Taking a leaf from history, an attempt to explain the BJP’s rise to power in a region that is as remote as it is complex.
It is not easy to sum up the culture, history and politics of a region as diverse and complex as the north-eastern part of India in a little less than 200 pages. This is especially so if the narrative comes from ‘outsiders’. But then, we’re talking about ‘politics’ here, keeping the ‘culture’ and ‘history’ bits only in the background. And if the outsiders in question are political ‘insiders’, then the story not only gets more authoritative, but fascinating as well.
US-returned, Harvard-MIT graduate Rajat Sethi and Delhi University alumna Shubhrastha (who uses only her first name) were the two stars in the BJP’s war room in Assam in 2016, a year that’s considered a watershed in the political history of the state. Till that time, the BJP had negligible presence in the political set-up of the region—11 members in the legislative assembly of Arunachal Pradesh, five each in Assam and Nagaland, and two in Manipur. Fast forward to 2017—five of the eight states in the north-east now either have a BJP-led government (Assam, Arunachal Pradesh and Manipur) or an NDA government (Nagaland and Sikkim).
In their latest book, The Last Battle of Saraighat, Sethi and Shubhrastha write about this historic election in Assam that had traditionally been a Congress bastion for several decades. They go behind the scenes to provide an insider’s account of what fashioned this first-ever victory for the party in the state, detailing the political contours and highlighting the issues that have been dogging the region for a long time.
But why the ‘Last Battle of Saraighat’? For those unaware of the history of Assam, the Battle of Saraighat was fought in 1671 between the Mughal empire and the Ahom Kingdom on the Brahmaputra river at Saraighat, now in Guwahati. Although much weaker, the Ahom army defeated the Mughals by brilliant use of the terrain, diplomatic negotiations, guerrilla tactics under the extraordinary leadership of its brave general, Lachit Barphukan.
“The attack of the Mughals on Assam was seen as an attack on the historical, cultural and ethnic identity of the inhabitants…,” write the authors. “This battle was primarily fought to assert Ahom pride and culture and to preserve their heritage and legacy.”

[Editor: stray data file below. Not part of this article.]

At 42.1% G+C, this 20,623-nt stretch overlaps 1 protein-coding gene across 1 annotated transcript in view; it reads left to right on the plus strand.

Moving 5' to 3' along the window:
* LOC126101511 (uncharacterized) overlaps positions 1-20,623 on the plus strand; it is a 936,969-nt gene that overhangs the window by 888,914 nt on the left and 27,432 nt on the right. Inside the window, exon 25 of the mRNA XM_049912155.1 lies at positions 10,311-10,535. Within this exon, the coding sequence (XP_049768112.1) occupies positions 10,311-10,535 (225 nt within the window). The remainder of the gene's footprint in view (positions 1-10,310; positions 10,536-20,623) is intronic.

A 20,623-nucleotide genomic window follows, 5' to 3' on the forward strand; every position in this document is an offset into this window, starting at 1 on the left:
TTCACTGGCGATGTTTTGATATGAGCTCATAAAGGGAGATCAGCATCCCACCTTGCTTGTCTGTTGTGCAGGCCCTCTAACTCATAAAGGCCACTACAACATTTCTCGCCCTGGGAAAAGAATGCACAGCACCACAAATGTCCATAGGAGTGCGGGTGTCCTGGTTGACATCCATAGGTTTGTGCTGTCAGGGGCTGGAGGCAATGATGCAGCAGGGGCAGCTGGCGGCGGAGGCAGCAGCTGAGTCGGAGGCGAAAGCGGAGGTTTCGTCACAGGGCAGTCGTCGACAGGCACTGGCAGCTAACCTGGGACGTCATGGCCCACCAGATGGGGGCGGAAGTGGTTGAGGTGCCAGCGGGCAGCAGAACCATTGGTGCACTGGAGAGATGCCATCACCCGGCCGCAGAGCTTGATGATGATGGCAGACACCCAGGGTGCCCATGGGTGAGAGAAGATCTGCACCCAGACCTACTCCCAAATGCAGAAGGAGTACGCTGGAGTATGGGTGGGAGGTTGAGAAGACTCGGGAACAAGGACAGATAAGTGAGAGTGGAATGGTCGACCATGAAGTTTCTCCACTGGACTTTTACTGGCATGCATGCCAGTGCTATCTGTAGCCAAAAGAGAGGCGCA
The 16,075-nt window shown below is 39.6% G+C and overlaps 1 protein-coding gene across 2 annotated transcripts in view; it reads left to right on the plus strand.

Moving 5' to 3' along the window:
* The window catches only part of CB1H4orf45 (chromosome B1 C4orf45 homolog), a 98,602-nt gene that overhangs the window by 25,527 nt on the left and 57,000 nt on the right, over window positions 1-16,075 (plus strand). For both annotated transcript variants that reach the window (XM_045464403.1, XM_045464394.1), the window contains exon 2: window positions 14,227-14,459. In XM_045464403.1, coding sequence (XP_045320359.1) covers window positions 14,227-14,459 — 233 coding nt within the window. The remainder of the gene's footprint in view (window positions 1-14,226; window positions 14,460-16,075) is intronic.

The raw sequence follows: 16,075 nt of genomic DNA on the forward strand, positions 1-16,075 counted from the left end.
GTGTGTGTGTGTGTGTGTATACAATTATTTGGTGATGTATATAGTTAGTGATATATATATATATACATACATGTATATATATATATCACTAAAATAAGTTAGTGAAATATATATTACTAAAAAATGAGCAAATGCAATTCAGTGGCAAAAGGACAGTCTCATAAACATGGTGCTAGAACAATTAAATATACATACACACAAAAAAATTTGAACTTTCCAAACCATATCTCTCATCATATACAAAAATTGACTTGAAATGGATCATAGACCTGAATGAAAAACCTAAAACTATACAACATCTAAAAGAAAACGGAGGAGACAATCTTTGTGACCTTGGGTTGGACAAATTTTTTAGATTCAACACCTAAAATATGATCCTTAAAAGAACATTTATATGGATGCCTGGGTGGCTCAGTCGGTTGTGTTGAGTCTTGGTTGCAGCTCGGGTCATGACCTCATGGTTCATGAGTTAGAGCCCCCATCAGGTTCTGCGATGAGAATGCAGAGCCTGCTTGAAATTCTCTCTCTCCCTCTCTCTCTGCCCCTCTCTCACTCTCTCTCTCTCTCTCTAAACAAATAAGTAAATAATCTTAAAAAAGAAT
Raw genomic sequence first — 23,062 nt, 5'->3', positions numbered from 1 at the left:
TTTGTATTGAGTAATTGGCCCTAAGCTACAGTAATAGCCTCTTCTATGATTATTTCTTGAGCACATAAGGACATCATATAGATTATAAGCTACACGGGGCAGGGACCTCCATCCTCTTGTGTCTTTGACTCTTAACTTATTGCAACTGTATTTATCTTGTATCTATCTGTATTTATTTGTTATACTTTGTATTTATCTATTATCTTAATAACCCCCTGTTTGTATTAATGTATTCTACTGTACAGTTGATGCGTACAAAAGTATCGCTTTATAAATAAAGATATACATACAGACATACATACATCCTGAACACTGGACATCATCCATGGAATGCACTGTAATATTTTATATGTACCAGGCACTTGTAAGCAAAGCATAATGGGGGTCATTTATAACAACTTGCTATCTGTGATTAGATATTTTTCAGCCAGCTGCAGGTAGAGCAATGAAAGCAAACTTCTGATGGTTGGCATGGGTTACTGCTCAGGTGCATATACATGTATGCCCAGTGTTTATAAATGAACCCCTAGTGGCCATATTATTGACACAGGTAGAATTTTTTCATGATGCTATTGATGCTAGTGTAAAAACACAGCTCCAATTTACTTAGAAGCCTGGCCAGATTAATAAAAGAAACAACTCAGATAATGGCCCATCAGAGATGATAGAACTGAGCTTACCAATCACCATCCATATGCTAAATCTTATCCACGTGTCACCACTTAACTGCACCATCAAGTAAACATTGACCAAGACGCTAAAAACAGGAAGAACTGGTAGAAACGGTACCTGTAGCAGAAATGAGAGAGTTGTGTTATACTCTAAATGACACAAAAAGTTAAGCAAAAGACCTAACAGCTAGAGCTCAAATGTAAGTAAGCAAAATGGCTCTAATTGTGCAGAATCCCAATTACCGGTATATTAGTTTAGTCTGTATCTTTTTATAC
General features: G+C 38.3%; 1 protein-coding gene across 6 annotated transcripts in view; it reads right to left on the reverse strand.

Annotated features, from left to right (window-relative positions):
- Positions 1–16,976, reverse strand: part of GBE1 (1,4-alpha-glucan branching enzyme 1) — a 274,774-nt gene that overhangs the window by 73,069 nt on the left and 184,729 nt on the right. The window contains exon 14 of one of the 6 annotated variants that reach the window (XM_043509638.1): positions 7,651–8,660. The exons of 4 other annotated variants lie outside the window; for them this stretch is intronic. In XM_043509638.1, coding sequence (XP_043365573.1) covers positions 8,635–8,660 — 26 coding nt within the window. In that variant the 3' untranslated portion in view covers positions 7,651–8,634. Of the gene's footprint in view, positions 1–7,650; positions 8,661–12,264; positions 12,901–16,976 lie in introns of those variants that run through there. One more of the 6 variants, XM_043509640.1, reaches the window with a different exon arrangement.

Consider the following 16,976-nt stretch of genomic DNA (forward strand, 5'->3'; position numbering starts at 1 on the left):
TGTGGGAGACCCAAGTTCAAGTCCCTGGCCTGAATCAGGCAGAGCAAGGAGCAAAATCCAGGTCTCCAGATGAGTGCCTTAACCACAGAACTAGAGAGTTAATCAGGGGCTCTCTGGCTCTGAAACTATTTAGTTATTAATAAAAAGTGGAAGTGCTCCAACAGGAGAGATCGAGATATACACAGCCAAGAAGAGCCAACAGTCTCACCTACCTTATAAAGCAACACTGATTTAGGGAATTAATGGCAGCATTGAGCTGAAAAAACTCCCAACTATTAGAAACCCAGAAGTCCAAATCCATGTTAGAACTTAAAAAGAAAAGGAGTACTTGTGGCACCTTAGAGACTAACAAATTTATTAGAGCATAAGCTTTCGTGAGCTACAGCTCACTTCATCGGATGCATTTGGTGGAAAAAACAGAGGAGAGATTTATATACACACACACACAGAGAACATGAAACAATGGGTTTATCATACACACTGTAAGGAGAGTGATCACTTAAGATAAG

The authors have likened this decisive battle of the Ahoms to the 2016 Assembly elections in which the people of Assam voted against the “demographic, cultural and political aggression of the illegal Bangladeshis threatening the essence of the state”.
While dissecting the political history of Assam, the authors say hitherto almost all the regimes of the Congress party had leaders who made some ‘historical blunders’. If Jawaharlal Nehru almost pushed Assam to becoming a part of Pakistan after independence through the ‘grouping’ provisions of the Cabinet Mission Plan of 1946, former CM Tarun Gogoi (he ruled Assam for three consecutive terms between 2001 and 2016) tried to promote a seemingly less interested son, Gaurav, as his political heir. This did not go down well among his colleagues and resulted in several senior leaders openly revolting against Gogoi, the major dissenter being Himanta Biswa Sarma, once touted as his right-hand man.
As per the authors, although the 2016 milestone was the result of meticulous planning, careful and consistent groundwork, and a creative campaign strategy initiated around a year before the elections, the foundation for the BJP’s decisive victory was laid almost three decades ago in the 1970s, when the term ‘illegal Bangladeshis’ (the Congress party was blamed for ‘importing’ Bangladeshi Muslim refugees purely for electoral gains) first came into existence. This was to change the course of politics in Assam forever.
The issues dwelled upon by the neatly sectioned chapters in the book are an eye-opener for many. Be it the ‘Suta-Kambal-Athua’ (free distribution of weaving thread, blankets and mosquito nets) politics of the Congress or the theme of poriborton (change) employed by the BJP during its 2016 election campaign that struck the right chord with the people, they tell a lot about the political affairs of the state.
Even if one is not much into politics, the book will provide a rare glimpse into one of the most complex and unique regions of the world. And with the Assembly elections in three key north-eastern states—Tripura, Meghalaya and Mizoram—slated for this year, the book will be more appealing to poll observers and political enthusiasts alike.
Kunal Doley is a freelancer